Allahabad High Court

Allahabad High Court: In a writ petition filed on the ground that the petitioner is no longer a director of the company, and the liability is that of the company and not on the ex-director of the company and the recovery certificate issued against them is illegal, the division bench of Mahesh Chandra Tripathi and Prashant Kumar*, JJ. has referred the matter to Directorate of Enforcement (‘ED’) and directed it to proceed against all the directors/persons/designated partners/officers, who is in default or companies or other entities in which the money from Cloud 9 Projects is diverted or parked. Further, it directed ED to make all the efforts to recover the said amount from persons/companies and used the said amount for the payment of Noida Authority and if any amount is left then to use it for completion of the project.

A few of the Private Limited Companies jointly in a consortium decided to participate in a tender for Plot in Noida to develop a Group Housing Project. It was decided to apply for a plot and if the plot was accorded, the consortium would set up a “special purpose company” for execution of the project. After allotment of the project, a Special Purpose Company known as Cloud 9 Projects Private Limited was incorporated on 20-01-2009, which entered a lease-deed with Noida Authority.

The flat owners, as well as the Noida Authority alleged that the directors of the project company had siphoned off the money, though it was taken from the flat owners, but it was not deposited to the Noida Authority.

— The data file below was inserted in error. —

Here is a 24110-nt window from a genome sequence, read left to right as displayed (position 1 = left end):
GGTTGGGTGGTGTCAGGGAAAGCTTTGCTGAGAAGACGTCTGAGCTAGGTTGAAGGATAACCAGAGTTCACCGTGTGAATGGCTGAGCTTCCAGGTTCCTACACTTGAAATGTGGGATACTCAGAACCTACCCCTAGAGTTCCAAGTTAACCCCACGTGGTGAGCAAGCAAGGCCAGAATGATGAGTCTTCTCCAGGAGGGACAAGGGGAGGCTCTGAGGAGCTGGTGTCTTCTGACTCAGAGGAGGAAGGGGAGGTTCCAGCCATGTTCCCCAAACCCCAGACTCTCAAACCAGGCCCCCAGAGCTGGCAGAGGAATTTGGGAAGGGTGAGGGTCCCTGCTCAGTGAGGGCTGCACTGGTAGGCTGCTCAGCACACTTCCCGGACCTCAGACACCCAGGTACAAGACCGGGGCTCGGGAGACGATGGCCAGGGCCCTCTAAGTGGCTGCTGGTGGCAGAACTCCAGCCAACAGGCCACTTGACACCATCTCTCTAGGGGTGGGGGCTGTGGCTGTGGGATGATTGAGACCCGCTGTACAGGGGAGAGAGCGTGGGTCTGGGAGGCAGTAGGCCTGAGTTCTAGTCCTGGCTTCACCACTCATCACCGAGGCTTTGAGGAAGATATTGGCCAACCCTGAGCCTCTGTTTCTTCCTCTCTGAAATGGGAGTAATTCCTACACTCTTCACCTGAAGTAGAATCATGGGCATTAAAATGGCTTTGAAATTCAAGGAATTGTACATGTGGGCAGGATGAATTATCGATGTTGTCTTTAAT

The Court said that the entire proceedings in the instant matter as it gets unfurled, manifest the intention of the promoters for defrauding and cheating both Noida Authority and the home buyers.

The Court said that the promoters/directors/petitioner held 70% shares of the project company through various other companies in which the petitioner or his family members are directors or have control over the company. It is apparent that they have launched a project, booked/sold the flats to the gullible home buyers, collected considerable chunk of money and then diverted the money off from the project company to their other companies, or invest in other companies where they have business interest. Thereafter, resign from the position of director of the company. Now, the petitioner is trying to shield himself under the mask of different juristic personalities by stating that the liability of the company can only be recovered from the company.

The Court lifted the corporate veil to see how the promoters though after resigning as directors continued to be in full control over the company. They had made their petty employees as the director of the company. Even while they were directors, a lot of money has been siphoned away to their other companies.

While reiterating that the company is a separate juristic personality and any liability of the company has to be recovered from the company and not from the personal properties of the director unless the statute so provides , the Court said that in the facts and circumstances of the present case, it is apparent that a fraud has been played and the directors have siphoned off the funds of the company to their other companies, which is duly substantiated by the records and accounts of the company, thus, the above will not apply in this case.